New UT Southwestern Moncrief Medical Center at Fort Worth enhances access to care for Tarrant County residents

Moncrief Medical Center
Left to right: Mayor Betsy Price, Charlie Moncrief, Dr. Daniel K. Podolsky, W.A. “Tex” Moncrief Jr., and Tarrant County Judge Glen Whitley, cut the ribbon during dedication ceremonies for the UT Southwestern Monty and Tex Moncrief Medical Center at Fort Worth, which opens June 5.

DALLAS – June 1, 2017 – UT Southwestern Medical Center dedicated its new Monty and Tex Moncrief Medical Center at Fort Worth today, adding more than a dozen specialty areas of its distinctive academic medical practice to the heart of Fort Worth’s burgeoning Medical District.

Designed and built to meet the health care needs of the area, the new three-story, 110,000-square-foot multispecialty outpatient facility will provide local access in 16 specialties to UT Southwestern’s innovative patient care, informed by state-of-the-art technology, leading-edge research, and clinical trials. The UT Southwestern Moncrief Medical Center at Fort Worth complements UT Southwestern’s existing local presence at the neighboring Moncrief Cancer Institute, which also encompasses a satellite of UT Southwestern’s Harold C. Simmons Comprehensive Cancer Center, the only National Cancer Institute-designated comprehensive cancer center in the region.

“We are delighted and privileged to be able to further expand our academic medical center presence and innovative care across the Dallas-Fort Worth region, and to be a part of the Fort Worth Medical District, which has demonstrated impressive impact and sustained growth,” said Dr. Daniel K. Podolsky, President of UT Southwestern, who holds the Philip O’Bryan Montgomery, Jr., M.D. Distinguished Presidential Chair in Academic Administration, and the Doris and Bryan Wildenthal Distinguished Chair in Medical Science.

Faculty specialists on-site will include experts in audiology, physical medicine and rehabilitation, physical therapy, occupational therapy, speech therapy, urology, otolaryngology (ear-nose-throat), ophthalmology, optometry, dermatology, and neurology, as well as subspecialty areas of internal medicine, including allergy and immunology, endocrinology, and rheumatology. Physicians at the UT Southwestern Moncrief Medical Center at Fort Worth have hospital privileges at nearby Texas Health Resources Harris Methodist Hospital Fort Worth, as well as at UT Southwestern’s William P. Clements Jr. University Hospital in Dallas.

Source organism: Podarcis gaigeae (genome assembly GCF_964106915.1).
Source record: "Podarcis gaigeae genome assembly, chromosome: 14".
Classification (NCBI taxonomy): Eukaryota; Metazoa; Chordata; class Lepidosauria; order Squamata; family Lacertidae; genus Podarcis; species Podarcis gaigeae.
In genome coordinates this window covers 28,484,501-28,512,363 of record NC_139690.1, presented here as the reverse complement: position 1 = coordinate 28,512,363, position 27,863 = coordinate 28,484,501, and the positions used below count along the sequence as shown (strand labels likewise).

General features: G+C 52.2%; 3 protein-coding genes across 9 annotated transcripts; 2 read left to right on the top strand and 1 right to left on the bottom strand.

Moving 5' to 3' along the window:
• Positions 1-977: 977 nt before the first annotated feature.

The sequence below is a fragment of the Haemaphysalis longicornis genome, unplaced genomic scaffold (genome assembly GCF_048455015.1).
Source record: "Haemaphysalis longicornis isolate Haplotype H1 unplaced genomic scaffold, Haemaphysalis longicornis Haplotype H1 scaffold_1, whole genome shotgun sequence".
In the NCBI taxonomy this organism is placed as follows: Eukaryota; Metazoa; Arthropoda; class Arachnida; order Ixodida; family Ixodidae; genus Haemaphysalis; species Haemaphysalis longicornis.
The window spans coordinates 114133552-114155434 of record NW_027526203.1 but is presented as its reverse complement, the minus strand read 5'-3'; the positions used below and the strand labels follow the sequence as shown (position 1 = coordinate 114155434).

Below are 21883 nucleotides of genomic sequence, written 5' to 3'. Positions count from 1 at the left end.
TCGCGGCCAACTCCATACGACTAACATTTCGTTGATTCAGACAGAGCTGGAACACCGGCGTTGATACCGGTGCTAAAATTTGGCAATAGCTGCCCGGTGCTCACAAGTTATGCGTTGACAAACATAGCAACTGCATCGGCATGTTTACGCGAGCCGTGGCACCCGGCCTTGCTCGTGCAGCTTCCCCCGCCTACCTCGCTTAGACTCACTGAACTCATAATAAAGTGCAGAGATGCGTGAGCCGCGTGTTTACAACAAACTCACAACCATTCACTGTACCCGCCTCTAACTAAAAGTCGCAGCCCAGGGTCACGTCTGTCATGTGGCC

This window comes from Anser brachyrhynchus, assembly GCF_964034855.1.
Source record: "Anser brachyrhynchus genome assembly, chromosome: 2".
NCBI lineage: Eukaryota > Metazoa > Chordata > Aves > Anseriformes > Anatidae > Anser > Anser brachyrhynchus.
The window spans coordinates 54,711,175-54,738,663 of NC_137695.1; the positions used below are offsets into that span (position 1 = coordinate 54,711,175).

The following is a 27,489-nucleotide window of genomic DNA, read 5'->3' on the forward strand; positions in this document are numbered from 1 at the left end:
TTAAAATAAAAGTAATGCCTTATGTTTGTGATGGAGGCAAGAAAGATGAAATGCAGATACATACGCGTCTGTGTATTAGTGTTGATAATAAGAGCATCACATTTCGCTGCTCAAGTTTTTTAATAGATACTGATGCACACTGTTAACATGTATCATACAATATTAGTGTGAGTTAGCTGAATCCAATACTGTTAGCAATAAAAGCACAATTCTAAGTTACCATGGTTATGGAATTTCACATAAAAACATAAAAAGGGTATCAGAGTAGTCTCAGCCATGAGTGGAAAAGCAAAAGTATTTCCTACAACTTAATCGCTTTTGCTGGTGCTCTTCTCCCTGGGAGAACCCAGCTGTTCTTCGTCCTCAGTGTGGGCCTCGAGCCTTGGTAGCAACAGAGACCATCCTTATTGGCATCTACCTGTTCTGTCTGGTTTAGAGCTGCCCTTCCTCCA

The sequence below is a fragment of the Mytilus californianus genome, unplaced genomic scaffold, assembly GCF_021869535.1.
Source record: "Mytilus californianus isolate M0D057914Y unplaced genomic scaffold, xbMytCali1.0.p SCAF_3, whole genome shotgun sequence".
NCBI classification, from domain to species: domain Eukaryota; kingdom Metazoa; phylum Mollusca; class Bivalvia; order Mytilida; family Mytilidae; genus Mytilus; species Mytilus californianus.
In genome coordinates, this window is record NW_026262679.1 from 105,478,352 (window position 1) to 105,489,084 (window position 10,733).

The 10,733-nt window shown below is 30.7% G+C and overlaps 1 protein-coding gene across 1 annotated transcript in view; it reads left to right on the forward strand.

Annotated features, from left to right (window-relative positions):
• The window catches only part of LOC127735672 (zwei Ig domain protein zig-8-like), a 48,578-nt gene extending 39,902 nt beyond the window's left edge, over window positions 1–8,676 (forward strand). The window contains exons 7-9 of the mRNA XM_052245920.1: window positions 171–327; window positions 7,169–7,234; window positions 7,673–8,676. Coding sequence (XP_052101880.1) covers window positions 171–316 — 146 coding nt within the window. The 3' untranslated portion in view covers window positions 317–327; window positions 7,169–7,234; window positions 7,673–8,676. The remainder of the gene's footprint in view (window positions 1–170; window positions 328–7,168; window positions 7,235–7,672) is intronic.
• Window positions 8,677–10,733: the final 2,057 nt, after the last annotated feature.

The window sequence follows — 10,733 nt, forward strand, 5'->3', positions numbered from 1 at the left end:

UT Southwestern has many ties to Fort Worth and the surrounding communities, ranging from historic affiliations with John Peter Smith Hospital, Tarrant County’s public hospital, to the recent formation of Southwestern Health Resources, an integrated network with Arlington-based Texas Health Resources that includes 31 hospitals and 300 clinics and spans a 16-county service area with more than 6 million residents.

The UT Southwestern Moncrief Medical Center, made possible by an extraordinary commitment from W.A. “Tex” Moncrief Jr., is UT Southwestern’s first named campus outside of Dallas.

“Mr. Moncrief’s $25 million commitment was instrumental in the development of this facility, and is an extraordinary fulfillment of the promise he made to his father to help take care of the medical needs of the residents of Fort Worth and North Texas,” Dr. Podolsky said.

Over the years, the Moncrief family also has contributed nearly $14 million from the William A. and Elizabeth B. Moncrief Foundation and from Tex Moncrief in direct support of UT Southwestern programs and facilities on its Dallas campus, including the W.A. Monty & Tex Moncrief Radiation Oncology Building. This is in addition to the $75 million given to the Moncrief Cancer Foundation to support the UT Southwestern Moncrief Cancer Institute in Fort Worth.